Fossils reveal diverse Mesozoic pollinating lacewings

phys.org | 9/17/2018 | Staff
jollyjetta (Posted by) Level 3
Click For Photo: https://3c1703fe8d.site.internapcdn.net/newman/gfx/news/2018/fossilsrevea.jpg

Insect pollination played an important role in the evolution of angiosperms. Little is known, however, about ancient pollination insects and their niche diversity during the pre-angiosperm period due to the rarity of fossil evidence of plant-pollinator interactions.

Recently, a research group led by Prof. Wang Bo from the Nanjing Institute of Geology and Palaeontology of the Chinese Academy of Sciences (NIGPAS) has provided new insight into the niche diversity, chemical communication, and defense mechanisms of Mesozoic pollinating insects. Its findings were published in Nature Communications on September 17.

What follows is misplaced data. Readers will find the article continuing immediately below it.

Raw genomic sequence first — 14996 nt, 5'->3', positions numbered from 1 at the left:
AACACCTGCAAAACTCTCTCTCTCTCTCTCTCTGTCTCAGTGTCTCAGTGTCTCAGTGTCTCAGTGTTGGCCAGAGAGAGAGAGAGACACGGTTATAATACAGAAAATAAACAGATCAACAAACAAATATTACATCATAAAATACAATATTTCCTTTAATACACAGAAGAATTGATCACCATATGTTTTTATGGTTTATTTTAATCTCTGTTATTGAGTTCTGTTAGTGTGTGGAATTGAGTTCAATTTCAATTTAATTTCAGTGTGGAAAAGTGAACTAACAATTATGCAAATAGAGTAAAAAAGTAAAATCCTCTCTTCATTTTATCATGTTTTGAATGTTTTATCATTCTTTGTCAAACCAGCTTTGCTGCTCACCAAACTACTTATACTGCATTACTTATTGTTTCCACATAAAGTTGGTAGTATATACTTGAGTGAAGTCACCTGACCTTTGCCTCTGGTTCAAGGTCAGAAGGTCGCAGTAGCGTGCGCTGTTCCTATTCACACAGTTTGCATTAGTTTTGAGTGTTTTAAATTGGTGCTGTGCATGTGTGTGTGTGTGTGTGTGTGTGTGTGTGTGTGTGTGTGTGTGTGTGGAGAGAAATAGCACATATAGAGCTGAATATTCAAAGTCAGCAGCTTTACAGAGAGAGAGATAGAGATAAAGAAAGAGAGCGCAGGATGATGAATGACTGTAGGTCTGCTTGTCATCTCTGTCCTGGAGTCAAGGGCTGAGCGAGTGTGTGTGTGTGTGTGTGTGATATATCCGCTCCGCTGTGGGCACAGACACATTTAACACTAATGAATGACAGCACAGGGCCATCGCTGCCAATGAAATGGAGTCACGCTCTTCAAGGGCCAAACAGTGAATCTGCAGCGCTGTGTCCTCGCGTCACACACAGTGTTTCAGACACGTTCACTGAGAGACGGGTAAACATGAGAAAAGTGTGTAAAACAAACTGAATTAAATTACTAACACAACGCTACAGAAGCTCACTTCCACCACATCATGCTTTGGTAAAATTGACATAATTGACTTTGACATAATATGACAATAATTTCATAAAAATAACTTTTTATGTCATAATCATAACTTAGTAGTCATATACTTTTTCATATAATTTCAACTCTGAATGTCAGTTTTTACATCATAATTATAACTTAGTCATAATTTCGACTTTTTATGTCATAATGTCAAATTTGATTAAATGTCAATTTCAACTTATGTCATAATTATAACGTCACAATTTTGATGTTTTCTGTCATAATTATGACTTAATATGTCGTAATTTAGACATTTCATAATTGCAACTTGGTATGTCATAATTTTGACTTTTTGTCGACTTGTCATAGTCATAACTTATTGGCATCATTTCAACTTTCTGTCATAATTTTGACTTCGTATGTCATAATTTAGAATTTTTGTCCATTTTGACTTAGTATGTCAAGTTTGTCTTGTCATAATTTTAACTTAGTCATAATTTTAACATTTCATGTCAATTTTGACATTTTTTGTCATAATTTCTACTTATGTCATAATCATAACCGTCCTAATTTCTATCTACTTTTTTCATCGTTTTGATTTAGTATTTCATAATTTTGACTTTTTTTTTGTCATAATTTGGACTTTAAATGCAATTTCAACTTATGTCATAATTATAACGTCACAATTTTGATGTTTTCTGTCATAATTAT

Examples - Pollination - Niches - Match - Proboscis

One of the most intensely investigated examples of pollination niches is the morphological match between insect proboscis and floral tube length, which Darwin described in a publication in 1877. Kalligrammatid lacewings are among the largest and most conspicuous Mesozoic insects with siphoning mouthparts.

The NIGPAS researchers reported 27 well-preserved kalligrammatids from late Cretaceous Burmese amber (99 Ma) and Chinese Early Cretaceous (125 Ma) and Middle Jurassic (165 Ma) compression rocks.

Kalligrammatid - Proboscides - Length - Mm - Inclusions

Kalligrammatid proboscides vary greatly in length, from 0.6 to 3.2 mm in amber inclusions and about 5 to 18 mm in compression fossils. The high diversity of...
(Excerpt) Read more at: phys.org
Wake Up To Breaking News!
Sign In or Register to comment.

Welcome to Long Room!

Where The World Finds Its News!